JEAN DUPAS (1882-1964)
JEAN DUPAS (1882-1964)


JEAN DUPAS (1882-1964)
oil on canvas, with silvered wood frame
38½ x 128 in. (98 x 325 cm.) sight size
Christian Grandin, Vente de l'Atelier de Marguerite Grain, 26 February 1987, lot 5.
C. Le Taillandier de Gabory, Bordeaux Années 20-30, de Paris à l'Aquitaine, Paris, 2008, p. 38.
Paris, Exposition Internationale des Arts et Techniques dans la Vie Moderne, 1937.

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Lot Essay

A dated project for this painting has been located and confirms its execution in 1937. It is the final preparatory painting for a mosaic executed by Dupas for the Pavillion du Textile at the 1937 Paris Exposition International. With this spectacular composition, Jean Dupas has returned in magnificent style to a theme first explored for the 1925 Exposition - the splendors of the French textile industry.
On the left, two young women display sumptuous fabrics; on the right are three figures - one holds a ball of wool; another bundles of cotton, and the third presents a design for a fabric. Two figures in the lower centre symbolize water and refer to the rivers and canals that flow through Northern France and allow the delivery of raw materials, the manufacture, and the export of finished goods. Above, a herald trumpeter instructs a messenger to broadcast the origins of these splendid textile products.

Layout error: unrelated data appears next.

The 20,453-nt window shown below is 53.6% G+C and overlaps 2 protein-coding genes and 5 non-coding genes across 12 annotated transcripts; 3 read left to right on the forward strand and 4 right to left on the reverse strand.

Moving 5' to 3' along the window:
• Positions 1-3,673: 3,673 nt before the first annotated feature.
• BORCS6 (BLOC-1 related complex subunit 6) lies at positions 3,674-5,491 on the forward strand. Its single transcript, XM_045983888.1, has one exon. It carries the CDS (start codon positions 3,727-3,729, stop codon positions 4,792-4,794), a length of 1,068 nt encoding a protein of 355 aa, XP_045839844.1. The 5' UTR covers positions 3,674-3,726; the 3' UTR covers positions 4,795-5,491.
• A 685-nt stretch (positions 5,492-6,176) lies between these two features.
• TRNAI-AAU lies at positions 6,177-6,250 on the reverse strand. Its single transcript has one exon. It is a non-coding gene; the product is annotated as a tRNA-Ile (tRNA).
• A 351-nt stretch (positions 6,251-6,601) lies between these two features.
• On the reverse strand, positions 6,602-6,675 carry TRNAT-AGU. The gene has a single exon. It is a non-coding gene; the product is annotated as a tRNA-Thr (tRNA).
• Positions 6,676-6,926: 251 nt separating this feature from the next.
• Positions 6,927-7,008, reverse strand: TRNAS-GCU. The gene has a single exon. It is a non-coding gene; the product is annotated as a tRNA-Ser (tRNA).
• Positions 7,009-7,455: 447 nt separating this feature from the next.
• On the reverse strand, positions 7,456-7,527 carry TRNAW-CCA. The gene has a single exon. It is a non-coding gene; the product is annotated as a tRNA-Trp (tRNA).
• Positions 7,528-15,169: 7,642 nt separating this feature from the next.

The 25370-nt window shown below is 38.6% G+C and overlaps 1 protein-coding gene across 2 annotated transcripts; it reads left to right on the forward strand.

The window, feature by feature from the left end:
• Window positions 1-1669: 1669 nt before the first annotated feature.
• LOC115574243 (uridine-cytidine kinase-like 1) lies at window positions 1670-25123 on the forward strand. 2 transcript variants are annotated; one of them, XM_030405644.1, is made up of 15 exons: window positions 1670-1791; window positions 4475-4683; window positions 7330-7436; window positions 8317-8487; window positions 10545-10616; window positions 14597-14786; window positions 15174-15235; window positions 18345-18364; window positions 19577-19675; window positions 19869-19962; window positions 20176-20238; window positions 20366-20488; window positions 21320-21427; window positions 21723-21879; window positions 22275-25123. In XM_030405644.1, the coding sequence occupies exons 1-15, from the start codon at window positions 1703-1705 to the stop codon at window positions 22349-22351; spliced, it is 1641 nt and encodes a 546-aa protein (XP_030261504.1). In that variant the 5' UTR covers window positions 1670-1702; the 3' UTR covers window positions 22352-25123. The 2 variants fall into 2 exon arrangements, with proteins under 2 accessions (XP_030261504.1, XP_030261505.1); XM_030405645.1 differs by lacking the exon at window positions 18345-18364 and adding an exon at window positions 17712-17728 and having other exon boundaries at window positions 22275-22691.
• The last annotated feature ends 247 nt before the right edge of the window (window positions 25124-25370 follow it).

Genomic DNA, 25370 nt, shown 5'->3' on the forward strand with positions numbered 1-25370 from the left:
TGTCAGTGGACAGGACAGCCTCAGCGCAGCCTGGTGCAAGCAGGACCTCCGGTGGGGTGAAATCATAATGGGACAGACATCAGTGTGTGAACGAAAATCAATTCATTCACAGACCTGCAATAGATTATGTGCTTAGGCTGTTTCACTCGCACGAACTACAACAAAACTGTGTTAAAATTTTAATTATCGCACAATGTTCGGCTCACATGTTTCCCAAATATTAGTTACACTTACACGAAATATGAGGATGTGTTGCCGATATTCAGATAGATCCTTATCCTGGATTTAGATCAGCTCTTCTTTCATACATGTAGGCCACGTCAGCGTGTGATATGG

The compositional rhythm of these majestic figures, the rich palette that contrasts purples and pinks with delicate blues, and the monumental scale of this work explain the well-deserved reputation enjoyed by Jean Dupas.

This work will be included in the Jean Dupas catalogue raisonné currently being prepared by Romain Lefebvre.

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